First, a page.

Premier didn’t know parade would include salute to terror suspect: aide
B. C. Premier Gordon Campbell would not have attended a recent Vaisakhi parade in Surrey if he had known it would include a float honouring suspected Air India mastermind Talwinder Singh Parmar, Campbell’s aide Mike Morton said Thursday.
Morton said the premier participated in the April 7 Vaisakhi parade without any prior knowledge that it would include a display of support for suspected terrorists or designated terrorist organizations.
But, as The Vancouver Sun first reported April 9, a float in the parade of a group called Sikh Vision carried several photos of Parmar, as well as other “ martyrs” to the Sikh separatist cause, including the two men who assassinated former Indian prime minister Indira Gandhi.
Marching behind the Sikh Vision float was Ajaib Singh Bagri, a former Babbar Khalsa leader who was charged and acquitted in the Air India bombing.
Bagri’s son- in- law is Parmar’s son, Jaswinder Singh Parmar, a
founder of Sikh Vision who also marched in the parade and later took the stage with organizers of the event from the Dasmesh Darbar temple.
Slogans for Khalistan — the name Sikh separatists give to an imagined homeland for which some have agitated — were chanted from the stage by temple executive members who wore new vests emblazoned with a Khalistan crest.
Families of the Air India victims and some moderate Sikh leaders condemned the display of support for a movement that led to violence in Canada in the 1980s, with the worst act being the 1985 Air India bombing plot that killed 331.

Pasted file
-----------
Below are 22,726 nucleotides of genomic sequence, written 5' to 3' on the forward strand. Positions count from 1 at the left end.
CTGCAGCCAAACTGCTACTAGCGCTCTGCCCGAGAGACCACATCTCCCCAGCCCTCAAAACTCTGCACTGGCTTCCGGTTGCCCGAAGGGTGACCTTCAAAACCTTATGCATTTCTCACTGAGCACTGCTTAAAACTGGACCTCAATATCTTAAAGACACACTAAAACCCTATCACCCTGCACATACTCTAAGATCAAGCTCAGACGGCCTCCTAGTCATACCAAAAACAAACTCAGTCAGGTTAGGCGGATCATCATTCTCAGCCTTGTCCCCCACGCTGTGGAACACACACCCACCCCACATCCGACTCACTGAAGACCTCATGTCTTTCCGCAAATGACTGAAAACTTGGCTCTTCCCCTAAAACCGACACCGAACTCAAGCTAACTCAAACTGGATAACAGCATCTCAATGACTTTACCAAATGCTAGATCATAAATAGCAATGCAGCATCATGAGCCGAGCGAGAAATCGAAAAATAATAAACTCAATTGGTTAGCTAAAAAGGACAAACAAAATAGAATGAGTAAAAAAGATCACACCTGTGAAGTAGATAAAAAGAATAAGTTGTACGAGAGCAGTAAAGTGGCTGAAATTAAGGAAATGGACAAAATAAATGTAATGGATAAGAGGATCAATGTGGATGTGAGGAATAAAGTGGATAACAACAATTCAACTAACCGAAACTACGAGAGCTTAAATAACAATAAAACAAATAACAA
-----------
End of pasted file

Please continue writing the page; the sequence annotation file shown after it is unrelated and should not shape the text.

Another float in the Surrey parade also contained pictures of Parmar and proclaimed that “ Khalistan is the only solution.”
And a group of students from Surrey’s Khalsa school wore vests with crossed assault rifles on the back and the name of their martial arts club.
Others in the crowd wore shirts with “ International Sikh Youth Federation” printed on them. The federation is a banned terrorist group in Canada.
Former ISYF international leader, Satinderpal Singh Gill, is now on the Dasmesh executive and accepted a B. C. government plaque commemorating the day from former MLA Dr. Gulzar Singh Cheema.
Morton said Thursday that Campbell has attended Vaisakhi celebrations for years to show his support for the community members at large who attend.
“ Had he known — or if he knows in the future — that there are any individuals or groups that have any links . . . to terrorist organizations or organizations that are considered illegal in Canada, he would not have any involvement whatsoever and would not be attending,” Morton said. He said the premier was upset to learn about the float honouring Parmar, who was killed in India in 1992.
Inderjit Singh Reyat, the only man convicted in the Air India bombing, told B. C. Supreme Court that Parmar asked him to build the bombs used in the plot. Parmar founded the Babbar Khalsa, which is now also a designated terrorist group.
“ Absolutely, he was disturbed,” Morton said of Campbell. “ It is a very large parade, as you know, and he had no idea that this float was there.”
The International Sikh Youth Federation is a banned terrorist group in Canada.